Some of their advice, I took and integrated it into my journey. Some of their advice did not resonate with me and I did not use it. That, I feel, is the key difference between guiding and controlling. Guiding takes into account my free will to decide how I will respond. With guiding, I can decide not to take the person’s advice and there are no hard feelings. I can decide to do something completely different and/or listen to someone else’s advice and the person doesn’t take it personally. The person doesn’t feel powerless or insecure that I did not follow their advice. They could have given me excellent advice and it just happens not to work with the path I’ve chosen to take. Even when I don’t follow a person’s advice, I do store it in my mind to pass along to others who may be in the same predicament because for that person the advice may be beneficial. I can also go along and make a decision without asking for advice and the person respects my choice. I can listen to my gut instinct and decide to follow my intuition and there are no hard feelings.
When a person controls instead of guides, there is no other way to do things. There is only one way, the “right way” this person had decided is such. This person takes it very personal if a person does not follow their advice. They have a “right way” to do everything and will force their viewpoint on a person. They want the person to listen to them over the person’s gut instinct. They believe they are always right. There are consequences if their advice is not taken. Though the person needing control may never admit it, by not following their advice it makes them feel powerless or insecure. It makes them question whether they were “right” with choices they’ve made. Do you get overwhelmingly angry or upset or hurt if someone doesn’t follow your advice? Do you feel the need to lash out or hurt them if they don’t listen? Do you feel your way is the only way and doing it any other way is vehemently wrong? If you resonate with these, I recommend you talk to a professional about your feelings and find healthy ways to address these feelings of powerlessness or insecurity you may have. They can also help you find ways to address this need to control. Your feelings are valid, but they may not be an accurate depiction of the world. Exerting dominance on your loved ones hurts them. It hurts your relationship with them.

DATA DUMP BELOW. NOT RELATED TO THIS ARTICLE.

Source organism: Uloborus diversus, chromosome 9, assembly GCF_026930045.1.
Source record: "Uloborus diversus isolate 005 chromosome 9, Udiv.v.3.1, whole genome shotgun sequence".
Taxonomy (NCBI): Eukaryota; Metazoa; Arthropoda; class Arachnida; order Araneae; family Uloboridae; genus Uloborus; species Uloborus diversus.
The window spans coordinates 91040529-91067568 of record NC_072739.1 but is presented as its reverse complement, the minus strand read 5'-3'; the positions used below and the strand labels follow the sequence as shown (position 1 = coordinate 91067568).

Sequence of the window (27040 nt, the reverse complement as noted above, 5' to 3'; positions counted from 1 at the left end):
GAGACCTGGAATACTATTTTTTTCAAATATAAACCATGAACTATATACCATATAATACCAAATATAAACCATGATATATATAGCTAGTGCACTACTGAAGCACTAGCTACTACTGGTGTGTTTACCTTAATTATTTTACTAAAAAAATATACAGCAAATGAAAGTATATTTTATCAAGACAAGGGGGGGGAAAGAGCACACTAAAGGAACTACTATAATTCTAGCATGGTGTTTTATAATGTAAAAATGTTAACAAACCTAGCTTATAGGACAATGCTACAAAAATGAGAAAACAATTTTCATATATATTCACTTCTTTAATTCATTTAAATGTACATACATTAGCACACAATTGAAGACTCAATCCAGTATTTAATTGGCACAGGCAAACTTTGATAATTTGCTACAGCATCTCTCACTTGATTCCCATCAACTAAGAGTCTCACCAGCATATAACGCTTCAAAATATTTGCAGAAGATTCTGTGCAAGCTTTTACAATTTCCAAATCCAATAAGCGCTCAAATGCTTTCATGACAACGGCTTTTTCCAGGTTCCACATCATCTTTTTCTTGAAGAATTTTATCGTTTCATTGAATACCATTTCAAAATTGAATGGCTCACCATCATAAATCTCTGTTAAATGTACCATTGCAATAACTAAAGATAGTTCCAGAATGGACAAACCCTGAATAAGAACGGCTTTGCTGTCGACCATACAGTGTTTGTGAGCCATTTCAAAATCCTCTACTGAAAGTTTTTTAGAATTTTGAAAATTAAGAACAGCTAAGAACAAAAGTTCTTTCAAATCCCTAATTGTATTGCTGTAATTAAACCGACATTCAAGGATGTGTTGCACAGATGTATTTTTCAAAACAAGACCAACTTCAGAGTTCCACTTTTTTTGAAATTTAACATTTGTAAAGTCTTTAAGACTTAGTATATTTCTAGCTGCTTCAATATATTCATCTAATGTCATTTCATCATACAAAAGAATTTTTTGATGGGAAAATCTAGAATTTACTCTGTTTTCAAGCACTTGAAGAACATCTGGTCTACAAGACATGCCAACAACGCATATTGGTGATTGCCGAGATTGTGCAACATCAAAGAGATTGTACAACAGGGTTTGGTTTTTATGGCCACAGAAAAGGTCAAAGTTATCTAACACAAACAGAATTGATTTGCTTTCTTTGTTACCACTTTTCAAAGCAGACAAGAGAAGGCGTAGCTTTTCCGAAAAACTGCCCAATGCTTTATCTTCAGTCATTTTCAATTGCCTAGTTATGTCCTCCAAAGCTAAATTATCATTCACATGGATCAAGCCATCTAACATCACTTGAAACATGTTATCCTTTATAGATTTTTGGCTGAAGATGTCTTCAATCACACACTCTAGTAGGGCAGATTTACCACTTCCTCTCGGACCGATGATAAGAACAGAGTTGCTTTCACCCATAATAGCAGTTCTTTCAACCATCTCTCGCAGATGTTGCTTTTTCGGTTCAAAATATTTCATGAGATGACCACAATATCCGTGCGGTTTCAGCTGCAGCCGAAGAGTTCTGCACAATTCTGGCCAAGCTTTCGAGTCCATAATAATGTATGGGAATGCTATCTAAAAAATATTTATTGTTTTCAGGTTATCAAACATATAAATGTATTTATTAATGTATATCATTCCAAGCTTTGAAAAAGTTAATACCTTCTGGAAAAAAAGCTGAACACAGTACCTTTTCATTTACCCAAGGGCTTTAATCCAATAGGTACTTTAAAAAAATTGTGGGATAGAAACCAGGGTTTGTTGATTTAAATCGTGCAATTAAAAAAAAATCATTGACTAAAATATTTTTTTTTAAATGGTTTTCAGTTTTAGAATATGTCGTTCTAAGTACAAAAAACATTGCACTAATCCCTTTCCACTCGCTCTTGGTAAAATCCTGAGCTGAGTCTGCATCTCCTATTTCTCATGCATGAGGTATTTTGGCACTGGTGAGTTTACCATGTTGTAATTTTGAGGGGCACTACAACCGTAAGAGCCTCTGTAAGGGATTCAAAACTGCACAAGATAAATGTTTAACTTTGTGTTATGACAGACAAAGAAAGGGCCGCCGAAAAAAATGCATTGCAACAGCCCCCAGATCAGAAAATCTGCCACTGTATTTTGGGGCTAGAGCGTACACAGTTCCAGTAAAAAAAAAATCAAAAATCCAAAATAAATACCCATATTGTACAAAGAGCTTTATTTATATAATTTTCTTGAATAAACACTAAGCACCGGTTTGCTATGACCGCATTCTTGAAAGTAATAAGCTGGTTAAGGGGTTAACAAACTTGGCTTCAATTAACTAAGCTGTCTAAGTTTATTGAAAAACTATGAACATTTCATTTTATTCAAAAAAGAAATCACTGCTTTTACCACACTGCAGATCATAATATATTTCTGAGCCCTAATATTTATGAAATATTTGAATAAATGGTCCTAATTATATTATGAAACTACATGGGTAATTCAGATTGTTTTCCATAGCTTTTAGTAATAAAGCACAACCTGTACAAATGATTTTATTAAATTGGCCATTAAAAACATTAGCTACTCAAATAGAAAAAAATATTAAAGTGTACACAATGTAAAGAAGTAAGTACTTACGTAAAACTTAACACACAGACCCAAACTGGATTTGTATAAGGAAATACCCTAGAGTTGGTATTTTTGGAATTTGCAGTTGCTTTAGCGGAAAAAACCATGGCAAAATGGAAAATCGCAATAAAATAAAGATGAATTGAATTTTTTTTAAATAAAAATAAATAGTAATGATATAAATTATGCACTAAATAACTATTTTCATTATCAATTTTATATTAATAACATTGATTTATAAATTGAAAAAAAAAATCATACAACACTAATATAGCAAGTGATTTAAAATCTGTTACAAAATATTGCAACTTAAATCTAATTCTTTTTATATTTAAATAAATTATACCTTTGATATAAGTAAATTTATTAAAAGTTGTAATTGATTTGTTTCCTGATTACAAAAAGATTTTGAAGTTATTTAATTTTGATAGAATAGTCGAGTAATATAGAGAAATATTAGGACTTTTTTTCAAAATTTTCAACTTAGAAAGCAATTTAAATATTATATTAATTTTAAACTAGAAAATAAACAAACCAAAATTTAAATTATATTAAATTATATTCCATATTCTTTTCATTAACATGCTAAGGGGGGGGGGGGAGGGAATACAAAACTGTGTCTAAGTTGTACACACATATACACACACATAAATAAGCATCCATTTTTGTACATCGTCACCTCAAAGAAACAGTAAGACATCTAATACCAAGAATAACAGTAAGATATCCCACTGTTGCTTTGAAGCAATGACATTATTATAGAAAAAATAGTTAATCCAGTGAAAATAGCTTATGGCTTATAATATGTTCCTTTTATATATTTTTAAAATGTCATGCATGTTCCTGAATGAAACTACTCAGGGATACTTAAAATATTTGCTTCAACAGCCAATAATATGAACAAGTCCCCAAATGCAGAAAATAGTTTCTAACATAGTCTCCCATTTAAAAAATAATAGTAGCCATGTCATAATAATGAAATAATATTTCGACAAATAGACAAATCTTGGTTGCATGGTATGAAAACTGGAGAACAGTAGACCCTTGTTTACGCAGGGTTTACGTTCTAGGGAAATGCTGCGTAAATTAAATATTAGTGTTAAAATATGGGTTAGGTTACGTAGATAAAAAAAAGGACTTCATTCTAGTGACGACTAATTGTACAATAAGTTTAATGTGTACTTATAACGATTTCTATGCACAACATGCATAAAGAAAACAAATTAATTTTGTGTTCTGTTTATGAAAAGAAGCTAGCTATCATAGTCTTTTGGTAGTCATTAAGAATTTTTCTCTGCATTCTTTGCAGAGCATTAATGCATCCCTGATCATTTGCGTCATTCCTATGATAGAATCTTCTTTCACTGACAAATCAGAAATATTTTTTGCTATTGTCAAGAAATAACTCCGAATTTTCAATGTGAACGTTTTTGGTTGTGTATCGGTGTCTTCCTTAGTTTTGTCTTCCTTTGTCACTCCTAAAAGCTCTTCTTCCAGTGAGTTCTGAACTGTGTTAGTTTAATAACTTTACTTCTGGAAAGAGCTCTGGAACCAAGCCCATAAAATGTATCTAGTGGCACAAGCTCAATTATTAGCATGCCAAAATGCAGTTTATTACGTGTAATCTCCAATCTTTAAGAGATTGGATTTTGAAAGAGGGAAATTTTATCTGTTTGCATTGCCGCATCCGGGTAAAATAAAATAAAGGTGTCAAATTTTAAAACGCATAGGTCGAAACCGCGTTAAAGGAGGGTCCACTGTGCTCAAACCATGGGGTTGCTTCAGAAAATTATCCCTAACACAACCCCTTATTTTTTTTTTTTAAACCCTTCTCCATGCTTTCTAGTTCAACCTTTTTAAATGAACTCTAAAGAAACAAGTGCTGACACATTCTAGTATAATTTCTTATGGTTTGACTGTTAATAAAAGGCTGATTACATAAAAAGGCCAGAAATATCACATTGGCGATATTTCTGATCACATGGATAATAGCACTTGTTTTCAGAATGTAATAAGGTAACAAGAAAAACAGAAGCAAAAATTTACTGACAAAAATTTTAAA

There is not one “right” way to do things. There is not only one path a person can take. Someone can do things very differently from you and both of you still be correct. After all, 2 + 2 = 4, but 3 + 1 = 4 and 8 – 4 = 4 and so on and so forth. There are multiple ways to get to the same solution. There are multiple paths you can take to get to the same destination.
I have to admit that this quote is very personal for me. I have been in a situation where a person was severely controlling over my actions and words. Everything I did and said was held under scrutiny to the point where I questioned every action I took. To say my internal guidance system was inactivated seems too casual compared to how I felt. I felt like my intuition had been crushed into a thousand pieces and left to scatter in the wind. I had to admit that the relationship was unhealthy and I made the decision to leave. It was difficult, but I had to love myself enough to walk away. I’ll never forget the first time I sent an email after getting away from this person. I was a nervous wreck, questioning every word I wrote and every sentence I formed. When I realized how severely I was critiquing myself to write a basic three sentence email, I broke down. I had relinquished so much control that I had forgotten how to trust myself. I didn’t trust myself to write a simple email.
Now, I realize that this quote does hold true. My intuition wasn’t shattered, but it was deactivated. I have thankfully been able to reengage my internal guidance system. It was an interesting and long process that took hard work and blunt honesty, but it’s been worth it.
At the end of the day, this is your life. You have the opportunity to chose what you do with your life. Remember, doing nothing is still an active decision.